Record-breaking heat scorches central Europe as many braced Thursday for temperatures above 100 F.
Wednesday was one of the most sizzling days on record across Europe with average June temperatures and all-time temperature records broken, reported AccuWeather.
Germany, Poland, and the Czech Republic recorded its highest temperatures ever during June.
Temperatures were 100.8 F at Radzyń, Poland, on Wednesday, while Coschen station (Berlin-Brandenburg) printed 101.5 F in Germany. However, temperatures in Germany didn’t surpass the 104.5 F all-time high, set in Kitzingen on August 2015.
Czech Republic, Doksany recorded 102 F, hitting an all-time high for the country that was previously set at 100.8 F at Brno-Žabovřesky in June 2000.
Governments across the European Union warned citizens earlier this week about how the heat wave could cause harmful air, increase health-related illnesses at hospitals, and overload power grids.
The heat wave blasted central Europe on Thursday and will produce 104 F temperatures in France, Spain, and Greece on Friday.
French Health Minister Agnes Buzyn told people to prepare for intense heat and expressed some irritation that some aren’t taking government advice of staying indoors during the heat wave.
“We see citizens who are quite irresponsible and continue to go jogging between midday and 2:00 pm,” she told France 2 TV.
Grospierres, France, located in the southern region of the country, hit 107.6 F on Thursday, which was a record-breaking high.
About two hours south of Grospierres, located on the Mediterranean coast, is Narbonne, which recorded highs near 106.7 F.
Friday could be absolute hell for France, as temperatures are expected to approach 110 F across the southeast interior of the country.
Final exams for students in France were delayed a week because of the heat wave, while French President Emmanuel Macron promised, “The whole government is mobilized.”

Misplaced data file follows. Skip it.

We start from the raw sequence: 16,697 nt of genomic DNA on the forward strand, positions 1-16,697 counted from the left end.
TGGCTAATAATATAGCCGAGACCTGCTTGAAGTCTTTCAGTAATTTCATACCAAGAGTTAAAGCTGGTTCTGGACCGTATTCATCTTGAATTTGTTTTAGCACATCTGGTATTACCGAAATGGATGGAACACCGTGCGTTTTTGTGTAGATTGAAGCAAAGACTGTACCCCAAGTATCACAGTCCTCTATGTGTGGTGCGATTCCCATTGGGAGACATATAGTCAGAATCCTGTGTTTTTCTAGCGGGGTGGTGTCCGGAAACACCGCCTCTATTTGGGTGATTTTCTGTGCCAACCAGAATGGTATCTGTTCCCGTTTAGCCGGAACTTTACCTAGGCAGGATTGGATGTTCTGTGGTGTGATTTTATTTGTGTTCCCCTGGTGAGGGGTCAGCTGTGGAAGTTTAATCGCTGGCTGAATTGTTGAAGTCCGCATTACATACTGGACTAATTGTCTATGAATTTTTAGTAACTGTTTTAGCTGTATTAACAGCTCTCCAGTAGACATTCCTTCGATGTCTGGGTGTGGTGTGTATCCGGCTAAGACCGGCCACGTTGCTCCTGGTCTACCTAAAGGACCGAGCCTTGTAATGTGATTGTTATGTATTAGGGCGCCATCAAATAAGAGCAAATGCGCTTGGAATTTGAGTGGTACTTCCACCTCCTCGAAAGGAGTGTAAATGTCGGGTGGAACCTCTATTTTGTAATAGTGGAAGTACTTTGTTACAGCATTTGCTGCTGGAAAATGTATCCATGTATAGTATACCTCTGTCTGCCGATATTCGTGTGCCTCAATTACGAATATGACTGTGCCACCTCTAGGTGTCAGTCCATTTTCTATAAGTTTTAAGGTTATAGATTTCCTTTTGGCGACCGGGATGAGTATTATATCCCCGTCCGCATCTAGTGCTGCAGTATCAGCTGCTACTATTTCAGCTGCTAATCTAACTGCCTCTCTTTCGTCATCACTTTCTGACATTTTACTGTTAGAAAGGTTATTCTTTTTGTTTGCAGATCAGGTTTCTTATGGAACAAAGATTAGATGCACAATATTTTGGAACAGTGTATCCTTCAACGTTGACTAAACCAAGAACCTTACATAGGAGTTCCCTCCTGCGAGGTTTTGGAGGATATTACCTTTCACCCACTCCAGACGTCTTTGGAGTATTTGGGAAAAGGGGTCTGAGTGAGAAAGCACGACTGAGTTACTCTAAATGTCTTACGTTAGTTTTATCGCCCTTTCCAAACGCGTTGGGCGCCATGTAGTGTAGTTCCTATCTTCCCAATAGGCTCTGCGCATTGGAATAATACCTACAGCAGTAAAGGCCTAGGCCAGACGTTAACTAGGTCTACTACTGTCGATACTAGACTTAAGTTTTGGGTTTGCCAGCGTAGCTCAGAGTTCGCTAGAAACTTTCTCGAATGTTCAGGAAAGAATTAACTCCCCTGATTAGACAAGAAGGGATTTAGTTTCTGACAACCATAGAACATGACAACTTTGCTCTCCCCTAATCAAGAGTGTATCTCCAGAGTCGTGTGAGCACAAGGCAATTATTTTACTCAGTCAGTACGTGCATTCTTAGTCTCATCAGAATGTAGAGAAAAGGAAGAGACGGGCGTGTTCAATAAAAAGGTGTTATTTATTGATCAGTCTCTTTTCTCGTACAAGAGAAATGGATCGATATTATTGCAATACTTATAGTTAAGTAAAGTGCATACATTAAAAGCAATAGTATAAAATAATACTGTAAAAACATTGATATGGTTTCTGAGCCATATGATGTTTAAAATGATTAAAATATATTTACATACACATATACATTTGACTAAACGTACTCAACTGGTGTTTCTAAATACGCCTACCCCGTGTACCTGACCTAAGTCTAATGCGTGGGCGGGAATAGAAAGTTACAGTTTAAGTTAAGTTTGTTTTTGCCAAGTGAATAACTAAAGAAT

In France, several elderly swimmers died, apparently of “thermal shock,” after entering the cool seawater after broiling on land.
In 2003, caught unprepared by a brutal heat wave, an estimated 20,000 people died in Europe, most of them in France.
Heat waves are frequent in Europe; it was just that this one was very early in the season.
As WaPo reports, newspapers in Germany published guides on whether the heat meant that employees could simply skip work (Answer: No) and if wearing shorts at work was acceptable amid the heat wave (Answer: It depends).
In Switzerland, the heat wave also coincided with the first weeks of basic training for the country’s new military conscripts. To prevent the recruits from overheating, Swiss officials require them to regularly fill in forms to document their hourly water consumption, an official told Swiss media.
In Germany, heated rows broke out over how much nudity to tolerate in the midst of the heat wave. After a group of women took off their bikini tops in Munich last weekend to bathe along the banks of the city’s Isar River, five security guards ordered them to put their tops back on, citing local public nudity prohibitions. In response, about two dozen women also took their tops off “out of solidarity,” according to the German daily Süddeutsche Zeitung. The security guards proceeded to call the police, who insisted the women cover their breasts.
It wasn’t just the ladies. In eastern Germany, officers pulled over a naked man on a moped; apparently, it was so hot outside so he had to take off his clothes and jump on his moped to catch a breeze.
Weil wir #sprachlos sind 😅: Wie würden Sie dieses Bild betiteln?
Als kleine Inspirationshilfe – ein #Zitat des Herren: „Et is halt warm, wa?“
— Polizei Brandenburg (@PolizeiBB) June 26, 2019
Additionally, law enforcement in Germany have decreased speed limits on several parts of the Autobahn due to fears the hot weather could cause roadways to warp as vehicles pass over.
Amid the heat, the worst wildfires in two decades broke out across Catalonia, Spain.
— TRT World (@trtworld) June 27, 2019
Climatologists told Associated Press that weather is becoming more volatile making heat waves more common.
“This increase in heat extremes is just as predicted by climate science as a consequence of global warming caused by the increasing greenhouse gases from burning coal, oil, and gas,” Stefan Rahmstorf, a climatologist at the Potsdam Institute for Climate Impact Research, said.
Numerous studies have shown that extreme heat waves could be connected to human-caused global warming – while none of that has been officially confirmed – we certainly must say that weather across the world has become more volatile than the past.